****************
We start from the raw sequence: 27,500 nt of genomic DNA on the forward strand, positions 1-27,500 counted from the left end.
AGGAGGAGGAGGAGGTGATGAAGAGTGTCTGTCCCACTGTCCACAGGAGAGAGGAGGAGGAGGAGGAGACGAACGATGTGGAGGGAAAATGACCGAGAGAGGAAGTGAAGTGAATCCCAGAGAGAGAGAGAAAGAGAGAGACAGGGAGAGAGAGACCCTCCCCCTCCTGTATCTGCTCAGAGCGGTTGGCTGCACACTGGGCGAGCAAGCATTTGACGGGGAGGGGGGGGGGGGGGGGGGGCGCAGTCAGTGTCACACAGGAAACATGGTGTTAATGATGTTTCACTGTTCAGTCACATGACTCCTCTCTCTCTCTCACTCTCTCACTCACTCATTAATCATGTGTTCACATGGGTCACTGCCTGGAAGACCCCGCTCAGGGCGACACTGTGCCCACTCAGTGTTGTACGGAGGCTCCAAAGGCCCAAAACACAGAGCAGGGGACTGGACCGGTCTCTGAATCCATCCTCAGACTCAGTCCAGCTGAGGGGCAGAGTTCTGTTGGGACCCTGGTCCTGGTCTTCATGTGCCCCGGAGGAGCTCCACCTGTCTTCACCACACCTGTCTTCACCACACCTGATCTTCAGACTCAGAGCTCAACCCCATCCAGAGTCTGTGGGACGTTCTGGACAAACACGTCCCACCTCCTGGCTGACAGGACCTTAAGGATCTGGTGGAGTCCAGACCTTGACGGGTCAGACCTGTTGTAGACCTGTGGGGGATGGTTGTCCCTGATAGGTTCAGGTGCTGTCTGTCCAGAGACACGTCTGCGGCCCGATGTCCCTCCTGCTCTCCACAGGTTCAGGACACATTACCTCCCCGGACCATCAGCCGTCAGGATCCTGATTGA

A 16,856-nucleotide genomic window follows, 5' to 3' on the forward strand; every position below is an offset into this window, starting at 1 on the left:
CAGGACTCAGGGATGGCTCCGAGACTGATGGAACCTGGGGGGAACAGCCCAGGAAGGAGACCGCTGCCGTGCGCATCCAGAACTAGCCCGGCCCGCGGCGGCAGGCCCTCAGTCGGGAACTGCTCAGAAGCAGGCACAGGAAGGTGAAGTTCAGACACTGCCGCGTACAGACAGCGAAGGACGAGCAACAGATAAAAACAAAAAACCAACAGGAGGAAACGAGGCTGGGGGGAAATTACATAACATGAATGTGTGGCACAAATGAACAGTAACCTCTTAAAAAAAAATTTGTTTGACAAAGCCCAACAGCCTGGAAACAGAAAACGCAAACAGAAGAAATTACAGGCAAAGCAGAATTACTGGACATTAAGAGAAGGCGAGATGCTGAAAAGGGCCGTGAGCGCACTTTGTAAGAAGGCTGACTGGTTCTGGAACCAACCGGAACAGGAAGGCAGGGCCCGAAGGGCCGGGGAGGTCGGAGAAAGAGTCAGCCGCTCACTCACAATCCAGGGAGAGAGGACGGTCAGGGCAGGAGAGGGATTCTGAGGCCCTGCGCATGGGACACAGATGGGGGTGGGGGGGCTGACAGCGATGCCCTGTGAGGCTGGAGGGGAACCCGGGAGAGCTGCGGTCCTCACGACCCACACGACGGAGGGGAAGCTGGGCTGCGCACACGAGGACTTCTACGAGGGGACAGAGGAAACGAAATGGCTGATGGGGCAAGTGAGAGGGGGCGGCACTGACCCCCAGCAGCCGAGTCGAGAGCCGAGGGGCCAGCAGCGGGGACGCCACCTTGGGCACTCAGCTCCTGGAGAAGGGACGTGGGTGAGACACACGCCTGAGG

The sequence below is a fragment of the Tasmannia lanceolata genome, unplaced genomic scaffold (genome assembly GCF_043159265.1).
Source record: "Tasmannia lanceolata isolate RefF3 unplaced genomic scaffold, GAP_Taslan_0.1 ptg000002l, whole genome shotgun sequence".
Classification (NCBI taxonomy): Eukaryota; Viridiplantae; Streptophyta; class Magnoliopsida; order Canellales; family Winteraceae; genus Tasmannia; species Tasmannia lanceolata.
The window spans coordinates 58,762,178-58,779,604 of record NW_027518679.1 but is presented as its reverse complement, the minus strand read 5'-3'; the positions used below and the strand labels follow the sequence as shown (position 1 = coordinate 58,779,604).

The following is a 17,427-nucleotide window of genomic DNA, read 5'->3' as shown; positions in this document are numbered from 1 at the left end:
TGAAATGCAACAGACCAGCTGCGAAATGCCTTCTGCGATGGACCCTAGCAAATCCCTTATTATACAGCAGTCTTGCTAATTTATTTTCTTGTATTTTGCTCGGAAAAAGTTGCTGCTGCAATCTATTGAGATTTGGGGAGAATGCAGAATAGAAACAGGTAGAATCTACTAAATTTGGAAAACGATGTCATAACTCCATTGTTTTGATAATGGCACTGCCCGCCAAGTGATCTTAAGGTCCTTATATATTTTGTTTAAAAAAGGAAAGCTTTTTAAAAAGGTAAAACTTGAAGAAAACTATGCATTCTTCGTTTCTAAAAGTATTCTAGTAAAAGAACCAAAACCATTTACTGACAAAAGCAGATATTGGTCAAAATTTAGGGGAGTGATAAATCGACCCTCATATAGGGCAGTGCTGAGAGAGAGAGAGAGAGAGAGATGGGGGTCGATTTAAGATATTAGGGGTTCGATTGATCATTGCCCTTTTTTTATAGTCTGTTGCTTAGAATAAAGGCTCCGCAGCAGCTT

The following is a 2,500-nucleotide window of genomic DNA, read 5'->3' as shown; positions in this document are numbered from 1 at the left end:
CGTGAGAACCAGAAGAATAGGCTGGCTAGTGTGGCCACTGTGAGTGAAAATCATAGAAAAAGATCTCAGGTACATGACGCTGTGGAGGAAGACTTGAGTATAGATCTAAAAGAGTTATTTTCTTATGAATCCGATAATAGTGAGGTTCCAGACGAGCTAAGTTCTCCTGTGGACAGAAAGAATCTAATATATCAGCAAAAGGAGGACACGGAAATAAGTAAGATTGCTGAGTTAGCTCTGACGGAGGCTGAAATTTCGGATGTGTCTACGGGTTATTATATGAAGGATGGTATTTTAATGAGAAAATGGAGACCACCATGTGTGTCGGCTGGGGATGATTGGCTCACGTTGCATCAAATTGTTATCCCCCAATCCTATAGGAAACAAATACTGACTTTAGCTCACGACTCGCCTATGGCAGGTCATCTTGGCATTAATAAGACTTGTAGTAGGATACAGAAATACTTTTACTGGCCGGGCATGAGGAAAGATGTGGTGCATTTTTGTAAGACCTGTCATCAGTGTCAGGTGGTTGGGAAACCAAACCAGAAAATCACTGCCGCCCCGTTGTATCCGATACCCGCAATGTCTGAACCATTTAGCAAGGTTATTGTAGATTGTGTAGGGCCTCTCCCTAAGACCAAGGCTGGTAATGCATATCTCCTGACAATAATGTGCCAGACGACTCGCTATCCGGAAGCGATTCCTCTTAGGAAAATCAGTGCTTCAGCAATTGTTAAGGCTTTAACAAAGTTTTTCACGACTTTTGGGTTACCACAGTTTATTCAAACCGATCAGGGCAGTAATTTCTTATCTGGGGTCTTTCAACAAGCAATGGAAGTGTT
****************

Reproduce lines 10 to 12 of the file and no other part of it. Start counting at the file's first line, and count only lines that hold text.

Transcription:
TGAAATGCAACAGACCAGCTGCGAAATGCCTTCTGCGATGGACCCTAGCAAATCCCTTATTATACAGCAGTCTTGCTAATTTATTTTCTTGTATTTTGCTCGGAAAAAGTTGCTGCTGCAATCTATTGAGATTTGGGGAGAATGCAGAATAGAAACAGGTAGAATCTACTAAATTTGGAAAACGATGTCATAACTCCATTGTTTTGATAATGGCACTGCCCGCCAAGTGATCTTAAGGTCCTTATATATTTTGTTTAAAAAAGGAAAGCTTTTTAAAAAGGTAAAACTTGAAGAAAACTATGCATTCTTCGTTTCTAAAAGTATTCTAGTAAAAGAACCAAAACCATTTACTGACAAAAGCAGATATTGGTCAAAATTTAGGGGAGTGATAAATCGACCCTCATATAGGGCAGTGCTGAGAGAGAGAGAGAGAGAGAGATGGGGGTCGATTTAAGATATTAGGGGTTCGATTGATCATTGCCCTTTTTTTATAGTCTGTTGCTTAGAATAAAGGCTCCGCAGCAGCTT

The following is a 2,500-nucleotide window of genomic DNA, read 5'->3' as shown; positions in this document are numbered from 1 at the left end:
CGTGAGAACCAGAAGAATAGGCTGGCTAGTGTGGCCACTGTGAGTGAAAATCATAGAAAAAGATCTCAGGTACATGACGCTGTGGAGGAAGACTTGAGTATAGATCTAAAAGAGTTATTTTCTTATGAATCCGATAATAGTGAGGTTCCAGACGAGCTAAGTTCTCCTGTGGACAGAAAGAATCTAATATATCAGCAAAAGGAGGACACGGAAATAAGTAAGATTGCTGAGTTAGCTCTGACGGAGGCTGAAATTTCGGATGTGTCTACGGGTTATTATATGAAGGATGGTATTTTAATGAGAAAATGGAGACCACCATGTGTGTCGGCTGGGGATGATTGGCTCACGTTGCATCAAATTGTTATCCCCCAATCCTATAGGAAACAAATACTGACTTTAGCTCACGACTCGCCTATGGCAGGTCATCTTGGCATTAATAAGACTTGTAGTAGGATACAGAAATACTTTTACTGGCCGGGCATGAGGAAAGATGTGGTGCATTTTTGTAAGACCTGTCATCAGTGTCAGGTGGTTGGGAAACCAAACCAGAAAATCACTGCCGCCCCGTTGTATCCGATACCCGCAATGTCTGAACCATTTAGCAAGGTTATTGTAGATTGTGTAGGGCCTCTCCCTAAGACCAAGGCTGGTAATGCATATCTCCTGACAATAATGTGCCAGACGACTCGCTATCCGGAAGCGATTCCTCTTAGGAAAATCAGTGCTTCAGCAATTGTTAAGGCTTTAACAAAGTTTTTCACGACTTTTGGGTTACCACAGTTTATTCAAACCGATCAGGGCAGTAATTTCTTATCTGGGGTCTTTCAACAAGCAATGGAAGTGTT